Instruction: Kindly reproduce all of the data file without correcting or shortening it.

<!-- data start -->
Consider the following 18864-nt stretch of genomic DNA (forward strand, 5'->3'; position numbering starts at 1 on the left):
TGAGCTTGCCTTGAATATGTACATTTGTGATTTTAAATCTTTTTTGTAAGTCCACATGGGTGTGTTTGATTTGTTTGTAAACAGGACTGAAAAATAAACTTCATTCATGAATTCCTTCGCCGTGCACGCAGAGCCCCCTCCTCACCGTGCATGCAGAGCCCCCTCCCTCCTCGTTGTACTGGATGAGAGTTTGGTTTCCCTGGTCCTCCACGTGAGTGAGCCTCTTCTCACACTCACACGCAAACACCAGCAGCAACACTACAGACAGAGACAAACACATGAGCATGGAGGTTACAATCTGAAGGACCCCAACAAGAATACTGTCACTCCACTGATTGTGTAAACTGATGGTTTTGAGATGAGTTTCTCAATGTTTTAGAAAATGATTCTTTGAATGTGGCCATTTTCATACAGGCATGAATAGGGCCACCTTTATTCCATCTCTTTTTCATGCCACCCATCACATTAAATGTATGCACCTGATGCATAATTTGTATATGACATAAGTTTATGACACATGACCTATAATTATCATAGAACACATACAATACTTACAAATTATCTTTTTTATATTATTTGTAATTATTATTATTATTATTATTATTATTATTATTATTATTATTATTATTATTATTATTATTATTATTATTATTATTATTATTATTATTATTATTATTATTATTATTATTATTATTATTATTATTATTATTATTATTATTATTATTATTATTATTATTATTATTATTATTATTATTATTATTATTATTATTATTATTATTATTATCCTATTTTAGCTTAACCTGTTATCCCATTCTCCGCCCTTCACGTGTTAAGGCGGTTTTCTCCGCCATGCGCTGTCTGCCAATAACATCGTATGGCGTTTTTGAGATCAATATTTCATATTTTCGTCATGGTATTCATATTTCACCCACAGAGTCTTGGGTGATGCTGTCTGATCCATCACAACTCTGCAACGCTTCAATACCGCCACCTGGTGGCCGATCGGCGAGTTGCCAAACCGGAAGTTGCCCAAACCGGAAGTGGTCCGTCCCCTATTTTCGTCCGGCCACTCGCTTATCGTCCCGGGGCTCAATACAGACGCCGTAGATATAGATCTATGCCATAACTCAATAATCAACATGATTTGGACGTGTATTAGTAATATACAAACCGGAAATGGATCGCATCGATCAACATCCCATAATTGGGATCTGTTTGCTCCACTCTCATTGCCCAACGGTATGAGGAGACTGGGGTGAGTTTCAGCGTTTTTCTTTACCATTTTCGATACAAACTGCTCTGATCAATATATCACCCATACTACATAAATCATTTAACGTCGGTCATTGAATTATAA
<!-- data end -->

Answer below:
Consider the following 18864-nt stretch of genomic DNA (forward strand, 5'->3'; position numbering starts at 1 on the left):
TGAGCTTGCCTTGAATATGTACATTTGTGATTTTAAATCTTTTTTGTAAGTCCACATGGGTGTGTTTGATTTGTTTGTAAACAGGACTGAAAAATAAACTTCATTCATGAATTCCTTCGCCGTGCACGCAGAGCCCCCTCCTCACCGTGCATGCAGAGCCCCCTCCCTCCTCGTTGTACTGGATGAGAGTTTGGTTTCCCTGGTCCTCCACGTGAGTGAGCCTCTTCTCACACTCACACGCAAACACCAGCAGCAACACTACAGACAGAGACAAACACATGAGCATGGAGGTTACAATCTGAAGGACCCCAACAAGAATACTGTCACTCCACTGATTGTGTAAACTGATGGTTTTGAGATGAGTTTCTCAATGTTTTAGAAAATGATTCTTTGAATGTGGCCATTTTCATACAGGCATGAATAGGGCCACCTTTATTCCATCTCTTTTTCATGCCACCCATCACATTAAATGTATGCACCTGATGCATAATTTGTATATGACATAAGTTTATGACACATGACCTATAATTATCATAGAACACATACAATACTTACAAATTATCTTTTTTATATTATTTGTAATTATTATTATTATTATTATTATTATTATTATTATTATTATTATTATTATTATTATTATTATTATTATTATTATTATTATTATTATTATTATTATTATTATTATTATTATTATTATTATTATTATTATTATTATTATTATTATTATTATTATTATTATTATTATTATTATTATTATTATTATTATTATTATTATTATTATTATCCTATTTTAGCTTAACCTGTTATCCCATTCTCCGCCCTTCACGTGTTAAGGCGGTTTTCTCCGCCATGCGCTGTCTGCCAATAACATCGTATGGCGTTTTTGAGATCAATATTTCATATTTTCGTCATGGTATTCATATTTCACCCACAGAGTCTTGGGTGATGCTGTCTGATCCATCACAACTCTGCAACGCTTCAATACCGCCACCTGGTGGCCGATCGGCGAGTTGCCAAACCGGAAGTTGCCCAAACCGGAAGTGGTCCGTCCCCTATTTTCGTCCGGCCACTCGCTTATCGTCCCGGGGCTCAATACAGACGCCGTAGATATAGATCTATGCCATAACTCAATAATCAACATGATTTGGACGTGTATTAGTAATATACAAACCGGAAATGGATCGCATCGATCAACATCCCATAATTGGGATCTGTTTGCTCCACTCTCATTGCCCAACGGTATGAGGAGACTGGGGTGAGTTTCAGCGTTTTTCTTTACCATTTTCGATACAAACTGCTCTGATCAATATATCACCCATACTACATAAATCATTTAACGTCGGTCATTGAATTATAA